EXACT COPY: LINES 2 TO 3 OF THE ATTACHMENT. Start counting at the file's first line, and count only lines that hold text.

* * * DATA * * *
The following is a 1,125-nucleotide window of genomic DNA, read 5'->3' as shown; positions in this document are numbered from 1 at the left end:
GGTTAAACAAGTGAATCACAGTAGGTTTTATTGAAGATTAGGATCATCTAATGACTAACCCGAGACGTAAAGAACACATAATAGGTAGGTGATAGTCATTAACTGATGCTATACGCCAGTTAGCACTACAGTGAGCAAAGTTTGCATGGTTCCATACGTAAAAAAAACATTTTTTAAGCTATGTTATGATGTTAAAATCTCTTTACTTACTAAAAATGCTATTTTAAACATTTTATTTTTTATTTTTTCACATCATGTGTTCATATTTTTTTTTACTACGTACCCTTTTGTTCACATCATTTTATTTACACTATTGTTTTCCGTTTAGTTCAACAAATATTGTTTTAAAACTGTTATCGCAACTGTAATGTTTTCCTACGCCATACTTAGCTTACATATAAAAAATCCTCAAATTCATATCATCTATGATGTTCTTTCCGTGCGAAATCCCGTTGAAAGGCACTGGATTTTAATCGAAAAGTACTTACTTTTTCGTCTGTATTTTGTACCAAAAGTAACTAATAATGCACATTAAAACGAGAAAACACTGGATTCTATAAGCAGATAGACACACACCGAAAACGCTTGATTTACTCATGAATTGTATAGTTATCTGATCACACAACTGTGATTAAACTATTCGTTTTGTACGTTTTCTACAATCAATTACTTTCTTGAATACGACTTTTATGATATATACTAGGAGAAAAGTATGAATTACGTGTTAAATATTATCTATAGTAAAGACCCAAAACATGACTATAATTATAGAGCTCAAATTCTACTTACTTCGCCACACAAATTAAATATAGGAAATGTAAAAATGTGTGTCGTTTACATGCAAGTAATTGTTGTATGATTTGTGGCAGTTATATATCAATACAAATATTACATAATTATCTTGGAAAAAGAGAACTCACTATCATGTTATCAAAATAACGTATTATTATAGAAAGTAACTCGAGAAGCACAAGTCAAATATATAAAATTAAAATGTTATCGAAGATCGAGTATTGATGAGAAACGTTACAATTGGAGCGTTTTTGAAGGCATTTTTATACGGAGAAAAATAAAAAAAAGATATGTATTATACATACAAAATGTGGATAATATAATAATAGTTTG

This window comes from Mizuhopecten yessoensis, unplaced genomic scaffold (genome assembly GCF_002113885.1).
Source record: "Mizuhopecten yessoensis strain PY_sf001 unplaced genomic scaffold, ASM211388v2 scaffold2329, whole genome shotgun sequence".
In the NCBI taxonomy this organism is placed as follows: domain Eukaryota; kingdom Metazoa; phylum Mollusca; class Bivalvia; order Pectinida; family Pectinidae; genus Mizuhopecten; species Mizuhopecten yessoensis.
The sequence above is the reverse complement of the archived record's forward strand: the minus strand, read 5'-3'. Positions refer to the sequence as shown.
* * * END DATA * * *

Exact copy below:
GGTTAAACAAGTGAATCACAGTAGGTTTTATTGAAGATTAGGATCATCTAATGACTAACCCGAGACGTAAAGAACACATAATAGGTAGGTGATAGTCATTAACTGATGCTATACGCCAGTTAGCACTACAGTGAGCAAAGTTTGCATGGTTCCATACGTAAAAAAAACATTTTTTAAGCTATGTTATGATGTTAAAATCTCTTTACTTACTAAAAATGCTATTTTAAACATTTTATTTTTTATTTTTTCACATCATGTGTTCATATTTTTTTTTACTACGTACCCTTTTGTTCACATCATTTTATTTACACTATTGTTTTCCGTTTAGTTCAACAAATATTGTTTTAAAACTGTTATCGCAACTGTAATGTTTTCCTACGCCATACTTAGCTTACATATAAAAAATCCTCAAATTCATATCATCTATGATGTTCTTTCCGTGCGAAATCCCGTTGAAAGGCACTGGATTTTAATCGAAAAGTACTTACTTTTTCGTCTGTATTTTGTACCAAAAGTAACTAATAATGCACATTAAAACGAGAAAACACTGGATTCTATAAGCAGATAGACACACACCGAAAACGCTTGATTTACTCATGAATTGTATAGTTATCTGATCACACAACTGTGATTAAACTATTCGTTTTGTACGTTTTCTACAATCAATTACTTTCTTGAATACGACTTTTATGATATATACTAGGAGAAAAGTATGAATTACGTGTTAAATATTATCTATAGTAAAGACCCAAAACATGACTATAATTATAGAGCTCAAATTCTACTTACTTCGCCACACAAATTAAATATAGGAAATGTAAAAATGTGTGTCGTTTACATGCAAGTAATTGTTGTATGATTTGTGGCAGTTATATATCAATACAAATATTACATAATTATCTTGGAAAAAGAGAACTCACTATCATGTTATCAAAATAACGTATTATTATAGAAAGTAACTCGAGAAGCACAAGTCAAATATATAAAATTAAAATGTTATCGAAGATCGAGTATTGATGAGAAACGTTACAATTGGAGCGTTTTTGAAGGCATTTTTATACGGAGAAAAATAAAAAAAAGATATGTATTATACATACAAAATGTGGATAATATAATAATAGTTTG

This window comes from Mizuhopecten yessoensis, unplaced genomic scaffold (genome assembly GCF_002113885.1).